In Australia’s golden age of piano production, between 1870 and 1930, the piano was, as Michael Atherton notes, ‘as much a coveted possession as a smartphone or an iPad is today’. The First Fleet imported an eclectic assortment of items, including dogs, rabbits, cattle, seedlings, and a ‘Frederick Beck’ piano. The latter belonged to the naval surgeon George Wogan, who played it on the long voyage. Pianist and historian Geoffrey Lancaster maintains that a piano, of the same brand, now in a collection of 130 instruments owned by the Western Australian Academy of Performing Arts, is Wogan’s piano.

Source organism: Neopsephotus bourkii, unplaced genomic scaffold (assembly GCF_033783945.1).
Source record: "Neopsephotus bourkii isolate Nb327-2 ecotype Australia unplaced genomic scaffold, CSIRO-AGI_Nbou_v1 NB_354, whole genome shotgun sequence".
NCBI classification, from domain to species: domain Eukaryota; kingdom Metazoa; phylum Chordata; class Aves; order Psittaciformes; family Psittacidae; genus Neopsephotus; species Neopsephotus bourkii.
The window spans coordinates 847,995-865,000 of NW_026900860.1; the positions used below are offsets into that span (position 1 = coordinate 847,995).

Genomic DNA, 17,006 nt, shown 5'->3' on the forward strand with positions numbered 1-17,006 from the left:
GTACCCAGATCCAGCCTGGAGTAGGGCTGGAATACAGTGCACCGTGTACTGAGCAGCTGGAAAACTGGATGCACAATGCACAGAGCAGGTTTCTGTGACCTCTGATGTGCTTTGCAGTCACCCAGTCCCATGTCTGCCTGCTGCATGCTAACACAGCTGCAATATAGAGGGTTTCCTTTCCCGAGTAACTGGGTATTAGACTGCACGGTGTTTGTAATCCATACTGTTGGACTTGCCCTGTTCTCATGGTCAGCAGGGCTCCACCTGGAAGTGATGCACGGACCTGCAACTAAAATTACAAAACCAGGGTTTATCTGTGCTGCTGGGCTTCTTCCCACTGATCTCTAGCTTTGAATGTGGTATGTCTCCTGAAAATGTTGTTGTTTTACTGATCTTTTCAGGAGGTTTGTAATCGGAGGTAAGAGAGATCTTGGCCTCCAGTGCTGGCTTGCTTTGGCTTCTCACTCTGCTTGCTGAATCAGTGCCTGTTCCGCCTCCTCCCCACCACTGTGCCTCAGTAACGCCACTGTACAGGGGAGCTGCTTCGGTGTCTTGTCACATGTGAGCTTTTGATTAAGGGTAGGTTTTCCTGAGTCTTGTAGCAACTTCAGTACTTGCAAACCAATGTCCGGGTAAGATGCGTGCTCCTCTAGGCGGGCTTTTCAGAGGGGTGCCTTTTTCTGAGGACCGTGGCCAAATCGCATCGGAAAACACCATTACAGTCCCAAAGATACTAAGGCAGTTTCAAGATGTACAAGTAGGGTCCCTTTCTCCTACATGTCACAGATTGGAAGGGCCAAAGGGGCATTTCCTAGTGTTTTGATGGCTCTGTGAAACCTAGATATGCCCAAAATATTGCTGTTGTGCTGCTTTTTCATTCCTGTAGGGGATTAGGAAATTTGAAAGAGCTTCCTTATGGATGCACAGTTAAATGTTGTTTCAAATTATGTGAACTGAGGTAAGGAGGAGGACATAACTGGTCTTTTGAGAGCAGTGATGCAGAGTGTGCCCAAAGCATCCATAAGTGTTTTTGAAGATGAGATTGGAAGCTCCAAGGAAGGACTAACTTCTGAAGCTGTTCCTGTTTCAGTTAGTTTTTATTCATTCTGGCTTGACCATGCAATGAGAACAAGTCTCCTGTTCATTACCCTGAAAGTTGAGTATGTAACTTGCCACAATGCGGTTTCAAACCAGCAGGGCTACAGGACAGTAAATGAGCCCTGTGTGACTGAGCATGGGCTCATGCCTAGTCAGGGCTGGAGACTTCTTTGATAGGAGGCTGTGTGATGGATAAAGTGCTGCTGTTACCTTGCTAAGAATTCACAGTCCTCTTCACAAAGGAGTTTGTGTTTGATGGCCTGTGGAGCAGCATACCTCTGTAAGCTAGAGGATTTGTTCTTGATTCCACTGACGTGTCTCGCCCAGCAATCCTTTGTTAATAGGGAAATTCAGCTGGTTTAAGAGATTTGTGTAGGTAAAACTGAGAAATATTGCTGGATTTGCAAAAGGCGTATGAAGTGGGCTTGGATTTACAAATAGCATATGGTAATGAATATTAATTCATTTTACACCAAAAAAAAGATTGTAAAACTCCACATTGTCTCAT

Gillian Wills reviews 'A Coveted Possession: The rise and fall of the piano in Australia' by Michael Atherton
A Coveted Possession: The rise and fall of the piano in Australia
by Michael Atherton
La Trobe University Press, $34.99 pb, 288 pp, 9781863959919
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Gillian Wills writes for ABR and has published with The Australian, Limelight Magazine, Courier Mail, The Strad (UK), Cut Common, Loudmouth, Artist Profile and Australian Stage Online. Gillian is the author of Elvis and Me: How a world-weary musician and a broken racehorse rescued each other (Finch Publishing), which was released in Australia, the UK, Canada, New Zealand, and America in January 2016.
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